For this exercise, you were asked to compose and expose a photograph, for the black and white version of the photograph, you will later process.

I kept the train theme, and used a photograph of the workings of the train, the insides of the boiler area. There wasn’t a lot of colour, but there was a lot of shapes, forms and detail. I knew that this would make an interesting black and white photograph.

Original Image:

IMG_9481 - Copy

Processed Image:

IMG_9481 - Copy copy

I used the inspiration from Ansel Adams and Paul Forgham, and produced this final black and white image. I began by sharpening the detail in the image. The highlight clipping warning appeared in the window area, so I had to darken the image and adjust the contrast before I converted it to black and white. Once I had converted it to black and white, I then adjusted the highlights and shadows, levels and contrast. I also added a layer of warming filter to the image to darken the black areas, which enabled me to then brighten the lighter areas, whilst keeping the black areas dark. It took me a while to play around with different setting and adjustments, however, I am pleased with the result of the final black and white image.

Conclusion:

As previously stated, one reason for discarding colour, and only shooting for the intention of a final black and white image, is that the eye is persuaded to focus more closely on other image qualities. Black and white photography is strongly oriented to the graphic qualities of proportion, line, shape, form and texture. With this image, I focused more on the texture and different shapes within the engine area. ‘consider how your visual creative thinking might change when you aim for a black and white instead of a colour image’  I stood at an angle, in order to capture the window area, in order to let the window area ‘frame’ the detail within the engine area.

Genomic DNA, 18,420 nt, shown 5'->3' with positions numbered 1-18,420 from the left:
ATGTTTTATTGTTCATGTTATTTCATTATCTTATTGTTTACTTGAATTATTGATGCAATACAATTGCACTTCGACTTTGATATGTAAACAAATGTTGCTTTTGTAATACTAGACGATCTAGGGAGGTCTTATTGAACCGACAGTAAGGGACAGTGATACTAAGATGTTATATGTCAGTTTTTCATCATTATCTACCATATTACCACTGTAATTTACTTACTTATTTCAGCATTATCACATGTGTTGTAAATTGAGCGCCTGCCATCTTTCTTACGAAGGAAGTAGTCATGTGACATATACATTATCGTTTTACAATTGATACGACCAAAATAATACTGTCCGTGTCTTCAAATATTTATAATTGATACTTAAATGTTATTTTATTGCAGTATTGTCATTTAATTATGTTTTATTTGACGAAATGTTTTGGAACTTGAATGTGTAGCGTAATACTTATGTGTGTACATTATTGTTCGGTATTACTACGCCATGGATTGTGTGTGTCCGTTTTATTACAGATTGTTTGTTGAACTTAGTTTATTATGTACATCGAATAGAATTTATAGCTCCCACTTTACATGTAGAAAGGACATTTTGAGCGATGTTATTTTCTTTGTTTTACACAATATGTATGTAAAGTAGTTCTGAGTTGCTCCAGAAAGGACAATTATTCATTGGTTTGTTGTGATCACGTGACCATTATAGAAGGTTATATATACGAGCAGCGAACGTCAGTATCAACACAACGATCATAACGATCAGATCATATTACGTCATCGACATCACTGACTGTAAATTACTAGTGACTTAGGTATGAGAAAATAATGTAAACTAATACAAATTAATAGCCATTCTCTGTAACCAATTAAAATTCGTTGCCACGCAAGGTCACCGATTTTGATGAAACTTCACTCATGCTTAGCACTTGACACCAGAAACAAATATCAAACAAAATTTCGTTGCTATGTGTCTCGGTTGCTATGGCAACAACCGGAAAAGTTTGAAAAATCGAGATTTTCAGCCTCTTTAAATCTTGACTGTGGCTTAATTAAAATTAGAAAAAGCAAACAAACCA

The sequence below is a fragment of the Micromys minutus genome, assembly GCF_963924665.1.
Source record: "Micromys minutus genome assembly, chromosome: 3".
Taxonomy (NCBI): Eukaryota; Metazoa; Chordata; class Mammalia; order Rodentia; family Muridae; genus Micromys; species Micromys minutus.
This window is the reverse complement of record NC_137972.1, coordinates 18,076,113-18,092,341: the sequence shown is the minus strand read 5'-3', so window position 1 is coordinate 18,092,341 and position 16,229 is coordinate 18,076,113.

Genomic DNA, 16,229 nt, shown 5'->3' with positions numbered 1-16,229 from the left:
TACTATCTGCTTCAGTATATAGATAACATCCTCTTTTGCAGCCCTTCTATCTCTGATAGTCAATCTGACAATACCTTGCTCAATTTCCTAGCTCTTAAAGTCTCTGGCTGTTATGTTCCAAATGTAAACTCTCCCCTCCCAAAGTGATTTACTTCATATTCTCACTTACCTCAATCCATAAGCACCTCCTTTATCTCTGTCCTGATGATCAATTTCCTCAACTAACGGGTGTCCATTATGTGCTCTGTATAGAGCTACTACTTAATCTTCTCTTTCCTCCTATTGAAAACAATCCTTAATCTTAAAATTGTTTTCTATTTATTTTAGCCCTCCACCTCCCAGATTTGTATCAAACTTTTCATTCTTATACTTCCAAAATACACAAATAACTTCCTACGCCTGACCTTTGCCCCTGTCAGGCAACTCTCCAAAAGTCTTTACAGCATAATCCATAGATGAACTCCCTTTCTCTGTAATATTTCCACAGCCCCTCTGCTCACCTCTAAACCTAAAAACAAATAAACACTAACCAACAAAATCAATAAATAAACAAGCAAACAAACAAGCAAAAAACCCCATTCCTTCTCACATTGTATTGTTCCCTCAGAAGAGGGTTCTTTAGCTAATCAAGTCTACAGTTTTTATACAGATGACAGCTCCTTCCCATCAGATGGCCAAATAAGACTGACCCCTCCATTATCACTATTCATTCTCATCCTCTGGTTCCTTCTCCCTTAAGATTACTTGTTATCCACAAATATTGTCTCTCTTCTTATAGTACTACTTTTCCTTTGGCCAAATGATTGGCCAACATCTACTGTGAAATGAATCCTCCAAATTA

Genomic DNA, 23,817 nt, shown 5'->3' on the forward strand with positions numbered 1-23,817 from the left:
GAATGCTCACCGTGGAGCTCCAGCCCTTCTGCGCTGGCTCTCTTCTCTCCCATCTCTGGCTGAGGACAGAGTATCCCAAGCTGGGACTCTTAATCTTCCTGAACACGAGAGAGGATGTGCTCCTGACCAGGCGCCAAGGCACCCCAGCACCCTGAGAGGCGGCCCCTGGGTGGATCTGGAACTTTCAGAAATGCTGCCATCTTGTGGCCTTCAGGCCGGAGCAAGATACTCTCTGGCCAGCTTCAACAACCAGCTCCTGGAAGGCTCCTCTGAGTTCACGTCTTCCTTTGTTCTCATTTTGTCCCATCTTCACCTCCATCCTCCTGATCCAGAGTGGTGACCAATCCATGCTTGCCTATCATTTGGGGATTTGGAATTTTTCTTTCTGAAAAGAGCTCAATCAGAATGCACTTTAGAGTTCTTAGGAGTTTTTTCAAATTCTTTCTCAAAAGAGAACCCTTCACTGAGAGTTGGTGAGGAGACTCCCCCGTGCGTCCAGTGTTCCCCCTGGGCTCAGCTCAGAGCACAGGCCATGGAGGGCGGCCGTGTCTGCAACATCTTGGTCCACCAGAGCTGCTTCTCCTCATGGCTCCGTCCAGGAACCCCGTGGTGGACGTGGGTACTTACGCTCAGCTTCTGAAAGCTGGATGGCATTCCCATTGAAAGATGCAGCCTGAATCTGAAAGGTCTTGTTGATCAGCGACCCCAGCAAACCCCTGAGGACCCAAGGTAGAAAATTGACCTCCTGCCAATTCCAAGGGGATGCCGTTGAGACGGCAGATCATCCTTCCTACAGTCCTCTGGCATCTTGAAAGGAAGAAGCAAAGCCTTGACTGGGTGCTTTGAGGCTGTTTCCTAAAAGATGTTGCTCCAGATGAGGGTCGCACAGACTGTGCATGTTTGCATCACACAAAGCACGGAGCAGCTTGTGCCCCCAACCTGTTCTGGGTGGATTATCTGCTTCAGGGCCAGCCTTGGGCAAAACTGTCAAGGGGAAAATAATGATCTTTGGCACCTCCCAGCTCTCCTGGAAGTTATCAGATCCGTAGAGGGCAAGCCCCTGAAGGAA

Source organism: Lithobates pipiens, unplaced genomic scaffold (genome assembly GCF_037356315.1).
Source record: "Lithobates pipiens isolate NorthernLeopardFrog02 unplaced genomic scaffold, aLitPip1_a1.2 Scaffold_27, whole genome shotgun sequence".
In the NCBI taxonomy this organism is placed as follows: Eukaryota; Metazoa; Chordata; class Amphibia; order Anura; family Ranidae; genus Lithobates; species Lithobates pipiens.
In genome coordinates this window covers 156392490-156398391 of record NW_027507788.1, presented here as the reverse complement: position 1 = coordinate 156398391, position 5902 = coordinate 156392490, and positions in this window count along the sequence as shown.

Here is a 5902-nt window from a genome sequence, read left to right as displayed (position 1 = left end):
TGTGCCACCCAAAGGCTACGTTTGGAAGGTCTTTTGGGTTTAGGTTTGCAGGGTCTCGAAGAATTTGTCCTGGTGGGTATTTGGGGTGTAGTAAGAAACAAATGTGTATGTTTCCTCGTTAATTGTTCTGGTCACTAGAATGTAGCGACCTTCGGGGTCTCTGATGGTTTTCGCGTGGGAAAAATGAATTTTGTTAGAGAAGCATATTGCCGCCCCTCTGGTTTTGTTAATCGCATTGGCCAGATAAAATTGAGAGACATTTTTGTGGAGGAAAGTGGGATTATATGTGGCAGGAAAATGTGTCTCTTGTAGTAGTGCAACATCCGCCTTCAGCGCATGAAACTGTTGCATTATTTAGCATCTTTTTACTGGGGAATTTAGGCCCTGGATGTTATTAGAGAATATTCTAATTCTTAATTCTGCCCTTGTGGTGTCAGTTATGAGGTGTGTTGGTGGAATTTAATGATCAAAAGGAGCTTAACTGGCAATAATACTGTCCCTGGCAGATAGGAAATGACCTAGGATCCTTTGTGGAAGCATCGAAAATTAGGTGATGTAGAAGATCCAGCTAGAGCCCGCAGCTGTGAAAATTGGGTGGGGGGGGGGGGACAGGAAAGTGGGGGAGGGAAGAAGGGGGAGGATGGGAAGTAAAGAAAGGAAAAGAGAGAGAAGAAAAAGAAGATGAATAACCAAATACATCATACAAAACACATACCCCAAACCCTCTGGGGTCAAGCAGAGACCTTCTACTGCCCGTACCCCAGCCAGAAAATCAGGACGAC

I enjoyed this exercise, simply because I love black and white photography. I must admit however, that I am still learning how to process my images properly using Photoshop and Lightroom. I took inspiration from the two photographers I researched, in order to help me with this exercise, and for me to produce a good final black and white image. I do believe that the more time I spend teaching myself, and playing around with settings on the processing software, I will be able to produce a strong black and white image like Ansel Adams and Paul Forgham. I do use tips from my Practical Photography magazine. They have really useful step by step techniques for different types of photography.

References:

Adams, Ansel.

Ansel Adams, Ansel Adams Photographs. Leopard 1995.

ISBN: 0-75-0017-X

Ansel Adams. Published in Mater of Light, Ansel Adams and His Influences. Therese Lichtenstein, Todtri, New York 1997.

ISBN:0-7651-9150-4

http://www.creativephotography.org/artists/ansel-adams

Image: http://uploads6.wikiart.org/images/ansel-adams/mirror-lake-morning-yosemite-national-park.jpg

Forgham, Paul.

http://www.paulforgham.co.uk/gallery_251599.html

http://www.paulforgham.co.uk/section304482.html

Practical Photography Magazine. February 2014. Page 45

Image: Makin’ Waves